February 26, 2018

9 superpowers you wish you had at a development conference

Conferences—we can’t live with or without them. But what if we had superpowers to help us get through the most annoying parts?

2 min read

1. When your sponsors keep adding to their list of demands before the event, and you can’t say no.

 

2. When you slept in on the day of your own keynote speech.

 

3.  When the EMCEE cancels at the last minute and you have to step up.

 

4. When you’re having ‘technical difficulties’.

 

5. When you’re moderating a panel and, instead of asking a question, someone from the audience gives a seven-minute speech.

 

6.  When you’re trying to avoid someone during the networking break.

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7. What you need when you have to meet new donors during breakout meetings

 

8. When all you want is for people to work together.

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9. When conferences are irrelevant because you have the most important superpower of them all – you are rich!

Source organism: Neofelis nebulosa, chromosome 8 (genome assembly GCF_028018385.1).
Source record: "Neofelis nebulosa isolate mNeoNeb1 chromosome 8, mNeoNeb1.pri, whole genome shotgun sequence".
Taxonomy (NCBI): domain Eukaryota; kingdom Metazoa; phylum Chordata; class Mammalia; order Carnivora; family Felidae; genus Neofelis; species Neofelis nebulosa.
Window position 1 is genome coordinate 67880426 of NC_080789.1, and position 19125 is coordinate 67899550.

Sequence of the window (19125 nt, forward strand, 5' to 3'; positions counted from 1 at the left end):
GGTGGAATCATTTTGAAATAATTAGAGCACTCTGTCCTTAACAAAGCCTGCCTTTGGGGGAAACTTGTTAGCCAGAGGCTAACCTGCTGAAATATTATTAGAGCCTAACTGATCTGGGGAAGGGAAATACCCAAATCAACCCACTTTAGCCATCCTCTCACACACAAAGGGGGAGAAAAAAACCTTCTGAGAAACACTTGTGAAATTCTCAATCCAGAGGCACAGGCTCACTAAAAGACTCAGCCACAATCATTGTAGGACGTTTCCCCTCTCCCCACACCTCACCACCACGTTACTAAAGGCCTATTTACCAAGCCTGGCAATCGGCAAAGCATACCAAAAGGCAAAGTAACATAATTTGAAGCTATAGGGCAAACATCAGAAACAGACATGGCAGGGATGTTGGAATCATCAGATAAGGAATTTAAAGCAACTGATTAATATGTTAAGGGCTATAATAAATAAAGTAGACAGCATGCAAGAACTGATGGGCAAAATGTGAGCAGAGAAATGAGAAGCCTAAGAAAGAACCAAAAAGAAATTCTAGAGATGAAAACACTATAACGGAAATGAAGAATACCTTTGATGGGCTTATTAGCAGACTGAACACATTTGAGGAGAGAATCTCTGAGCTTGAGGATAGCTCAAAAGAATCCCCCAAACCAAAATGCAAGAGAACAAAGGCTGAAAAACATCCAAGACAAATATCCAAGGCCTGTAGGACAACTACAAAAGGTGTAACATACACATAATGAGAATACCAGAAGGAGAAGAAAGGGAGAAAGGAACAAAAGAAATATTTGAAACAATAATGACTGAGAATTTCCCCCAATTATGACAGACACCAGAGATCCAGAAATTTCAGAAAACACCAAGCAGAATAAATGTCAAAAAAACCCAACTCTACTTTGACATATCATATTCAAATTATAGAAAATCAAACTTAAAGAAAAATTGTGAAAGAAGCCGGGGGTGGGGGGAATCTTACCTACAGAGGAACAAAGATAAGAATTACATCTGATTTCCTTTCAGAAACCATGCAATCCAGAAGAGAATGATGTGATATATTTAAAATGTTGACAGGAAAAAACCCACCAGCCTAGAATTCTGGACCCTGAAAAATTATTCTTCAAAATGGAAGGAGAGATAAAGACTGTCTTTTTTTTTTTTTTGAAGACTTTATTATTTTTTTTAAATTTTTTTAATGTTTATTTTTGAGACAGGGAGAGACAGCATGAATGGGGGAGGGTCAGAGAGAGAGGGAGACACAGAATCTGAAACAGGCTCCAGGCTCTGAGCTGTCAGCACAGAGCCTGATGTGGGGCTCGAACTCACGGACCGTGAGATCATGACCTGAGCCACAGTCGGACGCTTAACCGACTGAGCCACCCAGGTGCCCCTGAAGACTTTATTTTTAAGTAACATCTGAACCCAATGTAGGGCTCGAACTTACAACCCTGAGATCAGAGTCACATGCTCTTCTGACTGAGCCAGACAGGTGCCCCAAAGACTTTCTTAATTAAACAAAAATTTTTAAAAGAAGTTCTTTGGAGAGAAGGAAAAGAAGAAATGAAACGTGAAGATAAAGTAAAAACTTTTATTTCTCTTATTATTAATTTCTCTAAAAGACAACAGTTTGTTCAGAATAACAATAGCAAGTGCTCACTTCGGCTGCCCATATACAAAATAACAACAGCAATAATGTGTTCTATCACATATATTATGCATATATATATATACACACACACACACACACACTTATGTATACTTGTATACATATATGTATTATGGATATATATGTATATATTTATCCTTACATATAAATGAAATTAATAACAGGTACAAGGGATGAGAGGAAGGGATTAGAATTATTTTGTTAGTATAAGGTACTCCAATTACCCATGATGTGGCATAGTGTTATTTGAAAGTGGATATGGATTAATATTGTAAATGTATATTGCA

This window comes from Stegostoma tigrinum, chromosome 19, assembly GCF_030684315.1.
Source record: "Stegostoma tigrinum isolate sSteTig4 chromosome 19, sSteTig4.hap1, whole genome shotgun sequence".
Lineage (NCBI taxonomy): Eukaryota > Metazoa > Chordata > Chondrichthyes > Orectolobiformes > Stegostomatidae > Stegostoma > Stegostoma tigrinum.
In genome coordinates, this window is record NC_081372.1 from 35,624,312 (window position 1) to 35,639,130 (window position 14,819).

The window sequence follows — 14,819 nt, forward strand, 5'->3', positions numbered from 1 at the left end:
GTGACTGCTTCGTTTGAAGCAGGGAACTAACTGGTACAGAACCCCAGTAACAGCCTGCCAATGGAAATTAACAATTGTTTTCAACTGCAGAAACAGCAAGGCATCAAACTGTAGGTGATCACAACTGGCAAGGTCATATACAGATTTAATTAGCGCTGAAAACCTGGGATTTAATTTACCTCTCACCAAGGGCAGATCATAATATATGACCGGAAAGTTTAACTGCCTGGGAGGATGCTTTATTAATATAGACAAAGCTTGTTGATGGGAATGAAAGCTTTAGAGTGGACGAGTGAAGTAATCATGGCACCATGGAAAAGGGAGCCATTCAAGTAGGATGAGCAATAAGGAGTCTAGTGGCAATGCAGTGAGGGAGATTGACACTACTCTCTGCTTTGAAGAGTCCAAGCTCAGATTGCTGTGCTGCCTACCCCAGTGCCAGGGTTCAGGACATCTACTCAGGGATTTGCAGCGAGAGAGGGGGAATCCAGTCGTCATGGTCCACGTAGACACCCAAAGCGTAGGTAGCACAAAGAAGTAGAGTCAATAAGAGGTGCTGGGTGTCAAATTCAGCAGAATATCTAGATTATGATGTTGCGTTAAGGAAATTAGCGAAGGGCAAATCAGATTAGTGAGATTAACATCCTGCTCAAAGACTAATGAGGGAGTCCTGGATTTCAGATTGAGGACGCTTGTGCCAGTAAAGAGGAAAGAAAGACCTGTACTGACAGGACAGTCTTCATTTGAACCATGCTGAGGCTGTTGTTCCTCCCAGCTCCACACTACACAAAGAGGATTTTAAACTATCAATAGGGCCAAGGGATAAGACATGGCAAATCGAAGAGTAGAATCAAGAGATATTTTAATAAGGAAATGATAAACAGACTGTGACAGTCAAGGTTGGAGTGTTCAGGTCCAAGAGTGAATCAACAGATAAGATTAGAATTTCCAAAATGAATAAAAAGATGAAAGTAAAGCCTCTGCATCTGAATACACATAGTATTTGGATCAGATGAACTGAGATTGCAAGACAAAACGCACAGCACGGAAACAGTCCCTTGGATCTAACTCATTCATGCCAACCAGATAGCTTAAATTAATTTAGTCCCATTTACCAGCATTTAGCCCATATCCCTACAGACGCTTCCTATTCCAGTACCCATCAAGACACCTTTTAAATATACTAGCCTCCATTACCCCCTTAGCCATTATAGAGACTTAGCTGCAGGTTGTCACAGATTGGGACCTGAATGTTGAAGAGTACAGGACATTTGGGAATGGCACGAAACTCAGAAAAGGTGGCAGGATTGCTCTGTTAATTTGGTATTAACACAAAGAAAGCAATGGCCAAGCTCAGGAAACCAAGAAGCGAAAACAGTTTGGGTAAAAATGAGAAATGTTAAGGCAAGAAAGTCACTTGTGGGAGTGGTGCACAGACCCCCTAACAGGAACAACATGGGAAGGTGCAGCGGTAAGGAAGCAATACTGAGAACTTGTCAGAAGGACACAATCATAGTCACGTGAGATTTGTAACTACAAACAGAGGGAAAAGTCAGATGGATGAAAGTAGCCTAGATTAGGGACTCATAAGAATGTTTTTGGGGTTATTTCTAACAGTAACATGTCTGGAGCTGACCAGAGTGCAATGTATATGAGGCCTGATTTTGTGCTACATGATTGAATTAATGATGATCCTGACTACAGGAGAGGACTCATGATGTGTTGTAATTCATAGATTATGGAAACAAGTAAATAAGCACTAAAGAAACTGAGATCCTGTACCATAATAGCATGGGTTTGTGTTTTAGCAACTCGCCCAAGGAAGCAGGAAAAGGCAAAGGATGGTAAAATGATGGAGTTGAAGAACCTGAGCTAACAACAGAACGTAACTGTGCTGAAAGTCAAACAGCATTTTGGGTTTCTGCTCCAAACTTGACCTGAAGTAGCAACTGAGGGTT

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Disclaimer: The author is related to a team member at IDR.

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ABOUT THE AUTHORS
Zarir De Vitre profile_Version 2
Zarir De Vitre

Zarir leads the Food Futures Initiative at ATREE’s Centre for Social and Environmental Innovation (CSEI). With over a decade of experience in the sustainability field, he has advised and supported corporate and nonprofit clients with a range of services, including sustainability strategy, corporate social responsibility, research, communications and reporting.

Previously, he worked at the Tata Sustainability Group, EY and the Mahindra Group. He has a master’s degree in Environment and Development from King’s College, London and a bachelor’s degree in Environmental Studies from Knox College.

Rachita Vora|Two champagne glasses illustration
Rachita Vora

Rachita is co-founder and director at IDR. Before this, she led the Dasra Girl Alliance, an INR 250 crore multi-stakeholder platform that sought to improve maternal, adolescent and child health outcomes in India. She has over a decade of experience, having led teams in the areas of financial inclusion, public health and CSR, and functions across strategy, business development, and communications. Rachita has an MBA from Judge Business School at Cambridge University and a BA in History from Yale University.

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